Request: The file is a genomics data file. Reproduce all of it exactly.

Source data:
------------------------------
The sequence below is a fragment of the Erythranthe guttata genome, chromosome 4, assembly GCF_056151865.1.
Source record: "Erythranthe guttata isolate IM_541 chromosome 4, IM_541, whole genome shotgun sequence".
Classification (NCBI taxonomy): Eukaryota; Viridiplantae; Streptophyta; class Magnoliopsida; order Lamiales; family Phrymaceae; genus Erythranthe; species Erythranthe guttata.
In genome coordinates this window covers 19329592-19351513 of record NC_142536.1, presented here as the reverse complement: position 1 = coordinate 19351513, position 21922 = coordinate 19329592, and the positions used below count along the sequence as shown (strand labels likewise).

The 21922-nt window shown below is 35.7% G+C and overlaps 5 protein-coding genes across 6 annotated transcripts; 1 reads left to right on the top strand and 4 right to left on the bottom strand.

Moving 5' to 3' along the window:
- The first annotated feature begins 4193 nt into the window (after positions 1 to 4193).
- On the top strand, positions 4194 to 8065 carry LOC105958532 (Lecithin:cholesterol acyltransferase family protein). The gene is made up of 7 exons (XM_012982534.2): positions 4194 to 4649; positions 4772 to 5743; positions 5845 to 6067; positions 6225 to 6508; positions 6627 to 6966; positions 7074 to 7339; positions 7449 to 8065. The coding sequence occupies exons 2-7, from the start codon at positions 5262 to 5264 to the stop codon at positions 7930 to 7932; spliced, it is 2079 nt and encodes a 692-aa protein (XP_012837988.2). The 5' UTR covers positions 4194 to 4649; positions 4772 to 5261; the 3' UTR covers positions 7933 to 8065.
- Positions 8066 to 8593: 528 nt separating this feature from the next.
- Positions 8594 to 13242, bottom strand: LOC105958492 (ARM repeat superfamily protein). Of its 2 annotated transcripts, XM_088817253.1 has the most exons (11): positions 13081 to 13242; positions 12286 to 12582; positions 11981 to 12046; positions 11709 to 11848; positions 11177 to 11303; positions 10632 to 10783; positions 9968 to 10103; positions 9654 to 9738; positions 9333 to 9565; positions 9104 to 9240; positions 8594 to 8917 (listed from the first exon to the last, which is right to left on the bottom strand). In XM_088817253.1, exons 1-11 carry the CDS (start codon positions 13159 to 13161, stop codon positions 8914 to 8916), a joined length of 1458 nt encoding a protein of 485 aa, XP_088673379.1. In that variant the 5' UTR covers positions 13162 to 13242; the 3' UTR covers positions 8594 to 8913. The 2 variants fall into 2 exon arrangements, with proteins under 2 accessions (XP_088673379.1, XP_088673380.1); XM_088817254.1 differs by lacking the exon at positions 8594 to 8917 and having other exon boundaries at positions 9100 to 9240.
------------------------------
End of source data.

The sequence below is a fragment of the Erythranthe guttata genome, chromosome 4, assembly GCF_056151865.1.
Source record: "Erythranthe guttata isolate IM_541 chromosome 4, IM_541, whole genome shotgun sequence".
Classification (NCBI taxonomy): Eukaryota; Viridiplantae; Streptophyta; class Magnoliopsida; order Lamiales; family Phrymaceae; genus Erythranthe; species Erythranthe guttata.
In genome coordinates this window covers 19329592-19351513 of record NC_142536.1, presented here as the reverse complement: position 1 = coordinate 19351513, position 21922 = coordinate 19329592, and the positions used below count along the sequence as shown (strand labels likewise).

The 21922-nt window shown below is 35.7% G+C and overlaps 5 protein-coding genes across 6 annotated transcripts; 1 reads left to right on the top strand and 4 right to left on the bottom strand.

Moving 5' to 3' along the window:
- The first annotated feature begins 4193 nt into the window (after positions 1 to 4193).
- On the top strand, positions 4194 to 8065 carry LOC105958532 (Lecithin:cholesterol acyltransferase family protein). The gene is made up of 7 exons (XM_012982534.2): positions 4194 to 4649; positions 4772 to 5743; positions 5845 to 6067; positions 6225 to 6508; positions 6627 to 6966; positions 7074 to 7339; positions 7449 to 8065. The coding sequence occupies exons 2-7, from the start codon at positions 5262 to 5264 to the stop codon at positions 7930 to 7932; spliced, it is 2079 nt and encodes a 692-aa protein (XP_012837988.2). The 5' UTR covers positions 4194 to 4649; positions 4772 to 5261; the 3' UTR covers positions 7933 to 8065.
- Positions 8066 to 8593: 528 nt separating this feature from the next.
- Positions 8594 to 13242, bottom strand: LOC105958492 (ARM repeat superfamily protein). Of its 2 annotated transcripts, XM_088817253.1 has the most exons (11): positions 13081 to 13242; positions 12286 to 12582; positions 11981 to 12046; positions 11709 to 11848; positions 11177 to 11303; positions 10632 to 10783; positions 9968 to 10103; positions 9654 to 9738; positions 9333 to 9565; positions 9104 to 9240; positions 8594 to 8917 (listed from the first exon to the last, which is right to left on the bottom strand). In XM_088817253.1, exons 1-11 carry the CDS (start codon positions 13159 to 13161, stop codon positions 8914 to 8916), a joined length of 1458 nt encoding a protein of 485 aa, XP_088673379.1. In that variant the 5' UTR covers positions 13162 to 13242; the 3' UTR covers positions 8594 to 8913. The 2 variants fall into 2 exon arrangements, with proteins under 2 accessions (XP_088673379.1, XP_088673380.1); XM_088817254.1 differs by lacking the exon at positions 8594 to 8917 and having other exon boundaries at positions 9100 to 9240.